The researchers tested the improved device in eight volunteers: one man and seven women of a median age of 45 years. Five of these volunteers were healthy and three had diabetic neuropathy.

Using an infrared thermal camera, the researchers took photos of the subjects’ feet at baseline before wearing the insoles, then placed a cooling insole in only their right shoes. They took more thermal photos after the subjects walked five minutes on a treadmill and again after they wore the insoles an additional two hours and walked five minutes on the treadmill again.

Results showed that the mean baseline foot temperature in the group was 28.1 degrees C. Mean foot temperatures at the end of the study were 31.7 degrees C for the left foot and 25.9 degrees C for the right, which was cooled by TAPMARI. Although the diabetics’ feet got warmer than those of the healthy volunteers during walking, they still maintained a mean temperature of 27.5 degrees C in the right foot, suggesting that the insoles could maintain temperature in a range that protects against skin breakdown.

Cool temperatures from the insoles didn’t cause vasoconstriction (narrowing of blood vessels) in the foot, which could have damaged tissue, Yavuz says. However, sole temperatures reached as high as 30.8 degrees C in some regions of the cooled feet, particularly in the midfoot, suggesting that the design of the insole needs to be improved. Other design elements could also be tweaked, he says, such as reducing the size of the unit worn on the calf.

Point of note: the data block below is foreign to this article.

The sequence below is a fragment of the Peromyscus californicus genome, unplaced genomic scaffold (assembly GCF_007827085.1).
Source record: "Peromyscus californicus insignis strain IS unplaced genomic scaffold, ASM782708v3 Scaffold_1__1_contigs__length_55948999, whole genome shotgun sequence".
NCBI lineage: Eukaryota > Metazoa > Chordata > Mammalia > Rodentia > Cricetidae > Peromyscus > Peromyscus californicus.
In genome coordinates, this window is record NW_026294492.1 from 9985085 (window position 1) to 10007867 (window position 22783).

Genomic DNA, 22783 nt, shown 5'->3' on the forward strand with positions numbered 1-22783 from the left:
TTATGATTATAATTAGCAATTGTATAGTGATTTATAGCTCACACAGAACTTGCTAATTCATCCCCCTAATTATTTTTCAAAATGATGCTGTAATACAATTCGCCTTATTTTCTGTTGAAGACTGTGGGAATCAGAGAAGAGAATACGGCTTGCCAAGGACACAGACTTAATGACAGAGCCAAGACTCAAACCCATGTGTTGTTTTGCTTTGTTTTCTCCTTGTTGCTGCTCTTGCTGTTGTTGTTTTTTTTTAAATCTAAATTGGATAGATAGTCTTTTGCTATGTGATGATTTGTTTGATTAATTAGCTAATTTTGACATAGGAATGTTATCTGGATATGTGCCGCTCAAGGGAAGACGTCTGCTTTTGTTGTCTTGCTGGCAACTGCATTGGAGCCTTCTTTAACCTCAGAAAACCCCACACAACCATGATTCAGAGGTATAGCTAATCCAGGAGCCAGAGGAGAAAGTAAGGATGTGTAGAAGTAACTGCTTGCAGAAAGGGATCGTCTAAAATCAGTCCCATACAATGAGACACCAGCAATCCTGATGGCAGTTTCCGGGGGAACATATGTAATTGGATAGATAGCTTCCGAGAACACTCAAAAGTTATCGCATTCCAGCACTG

Eventually, Yavuz says, these devices could change the course for patients with diabetes, preventing this common and often serious complication.

“Diabetic foot ulcers can be a major burden on patients, their families, caregivers, and the health system,” he says. “What we’re doing now to prevent these ulcers or simply maintain the status quo isn’t working. TAPMARI could be the start of a whole new approach.”

Other researchers who contributed to this study include Ali Ersen and Lawrence A. Lavery of UTSW; Aakshita Monga and Yasser Salem of the University of North Texas Health Science Center; Alan Garrett of the John Peter Smith Hospital; and Gordon B. Hirschman and Ryan Myers of Vivonics Inc.

This research was possible due to support from the National Institutes of Health under grant number: 1R43DK109858-01A1. None of the funding or supportive agencies were involved in the design or conduct of the study; collection, management, analysis, or interpretation of the data; or preparation, review, or approval of the manuscript. Yavuz, Hirschman, and Ersen have a patent pending on TAPMARI.

Source: Yavuz M, Ersen A, Monga A, et al. Temperature- and Pressure-Regulating Insoles for Prevention of Diabetic Foot Ulcers. J Foot Ankle Surg. 2020;59(4):685-688. doi:10.1053/j.jfas.2019.05.009